Pub breakfasts put a booster under Wetherspoon profits

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The Independent Online

The pub chain JD Wetherspoon said it sees a difficult couple of years ahead as a nationwide smoking ban is imposed, but reported a big jump in annual profits yesterday thanks to hot weather, tight cost control and a push into coffee and breakfasts.

Jim Clarke, the finance director, said the long spell of hot weather in June and July benefited the whole industry. The World Cup also helped, as the company broke with its long-standing policy of not showing sports by installing plasma television screens in half its pubs.

But John Hutson, the chief executive, stressed the company was not turning itself into a sports bar operator, with only about 40 pubs having a Sky subscription, saying the televisions were installed mainly to show the news in the mornings. "You don't find JD Wetherspoon being a home for the Champions League," he said.

The group has taken advantage of last year's licensing changes to open its pubs earlier and offer breakfasts, which it sees as a big untapped market, selling 200,000 a week. Wetherspoon reckons it has 6 per cent of the branded coffee market and sells as much coffee as Caffè Nero across its 657 pubs, about a quarter of Starbucks sales.

Pre-tax profits jumped 24 per cent to £58.4m in the year to 30 July, with turnover rising 5 per cent to £847.5m. However, the 17 pubs in England and Wales that were turned into non-smoking outlets in the first half - before next year's nationwide ban - suffered a 6.5 per cent fall in sales. The company quickly scrapped earlier plans to convert its entire estate to non-smoking in the spring when trials showed those pubs suffering badly.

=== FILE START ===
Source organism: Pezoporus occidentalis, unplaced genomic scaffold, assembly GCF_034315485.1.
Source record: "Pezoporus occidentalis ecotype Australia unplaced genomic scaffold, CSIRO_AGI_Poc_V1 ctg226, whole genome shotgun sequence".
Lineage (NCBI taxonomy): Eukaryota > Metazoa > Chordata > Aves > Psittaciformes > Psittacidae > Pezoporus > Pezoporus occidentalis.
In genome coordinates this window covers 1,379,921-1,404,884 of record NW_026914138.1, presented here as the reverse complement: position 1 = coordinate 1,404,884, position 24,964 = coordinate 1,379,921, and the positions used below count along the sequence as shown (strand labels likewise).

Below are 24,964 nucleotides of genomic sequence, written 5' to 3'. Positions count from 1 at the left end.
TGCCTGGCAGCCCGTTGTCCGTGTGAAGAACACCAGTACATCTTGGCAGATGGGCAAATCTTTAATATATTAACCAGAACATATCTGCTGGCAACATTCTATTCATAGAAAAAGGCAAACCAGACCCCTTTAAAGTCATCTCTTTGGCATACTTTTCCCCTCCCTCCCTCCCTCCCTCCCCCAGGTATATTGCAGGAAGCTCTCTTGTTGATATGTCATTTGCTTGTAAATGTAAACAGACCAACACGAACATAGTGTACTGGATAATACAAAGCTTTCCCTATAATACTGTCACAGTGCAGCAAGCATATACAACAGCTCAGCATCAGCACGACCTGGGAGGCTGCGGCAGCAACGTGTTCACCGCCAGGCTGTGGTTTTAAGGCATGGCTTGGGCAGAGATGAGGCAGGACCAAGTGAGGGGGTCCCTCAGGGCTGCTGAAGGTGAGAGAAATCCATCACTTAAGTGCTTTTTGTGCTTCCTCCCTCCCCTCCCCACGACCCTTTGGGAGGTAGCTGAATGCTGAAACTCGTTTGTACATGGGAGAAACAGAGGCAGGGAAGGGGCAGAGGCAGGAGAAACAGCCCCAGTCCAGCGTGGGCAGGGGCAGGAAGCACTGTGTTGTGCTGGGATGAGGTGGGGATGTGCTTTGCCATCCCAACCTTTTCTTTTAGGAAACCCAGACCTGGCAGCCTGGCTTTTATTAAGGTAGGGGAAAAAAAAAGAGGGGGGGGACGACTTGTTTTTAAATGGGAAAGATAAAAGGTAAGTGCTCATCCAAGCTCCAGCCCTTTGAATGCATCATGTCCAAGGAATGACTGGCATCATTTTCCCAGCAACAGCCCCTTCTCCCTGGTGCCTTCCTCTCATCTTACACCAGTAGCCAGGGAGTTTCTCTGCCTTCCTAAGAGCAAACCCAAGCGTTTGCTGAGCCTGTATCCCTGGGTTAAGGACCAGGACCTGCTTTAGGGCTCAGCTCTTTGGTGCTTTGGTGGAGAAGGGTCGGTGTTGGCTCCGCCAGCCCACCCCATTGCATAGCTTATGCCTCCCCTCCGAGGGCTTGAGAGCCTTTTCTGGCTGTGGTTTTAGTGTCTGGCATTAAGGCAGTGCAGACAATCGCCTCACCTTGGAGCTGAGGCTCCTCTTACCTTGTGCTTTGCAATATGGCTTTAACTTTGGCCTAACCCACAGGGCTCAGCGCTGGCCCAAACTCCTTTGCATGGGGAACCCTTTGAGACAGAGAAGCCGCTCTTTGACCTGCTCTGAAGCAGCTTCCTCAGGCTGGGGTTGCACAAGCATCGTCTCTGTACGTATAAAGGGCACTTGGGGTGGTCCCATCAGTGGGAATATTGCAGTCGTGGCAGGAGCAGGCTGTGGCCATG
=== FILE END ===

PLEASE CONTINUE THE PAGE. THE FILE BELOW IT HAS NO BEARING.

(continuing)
"People go next door to smoke," Mr Clarke said. "Hopefully we'll get them back next summer when the whole country changes." All new pubs opened by Wetherspoon are non-smoking, and it now has a total of 92 - 14 per cent of the estate.

In Scotland, where a smoking ban began at the end of March, sales slipped 0.3 per cent, driving operating profits down 11 per cent. Beer and liquor sales dropped 3.4 per cent, while income from cigarette and fruit machines plunged 11.3 per cent. The falls were only partly offset by a 7.7 per cent increase in food sales, in particular because food carries a lower profit margin, with higher labour costs.

In the face of soaring energy prices which pushed its utilities bills up by £6.5m, Wetherspoon slashed costs across the organisation. The main focus now is to get through next year's smoking ban, and it has earmarked £25m to spend on marketing and improving its pub offering - by selling exotic beers as well as traditional cask ales. Mr Hutson predicted "a year or two of pain. You can't get away from the fact that it's going to be a difficult transition."

The company is trying to steal a march on rivals by installing a beer cooling system, a refrigerant called Glycol, at a cost of £15m.

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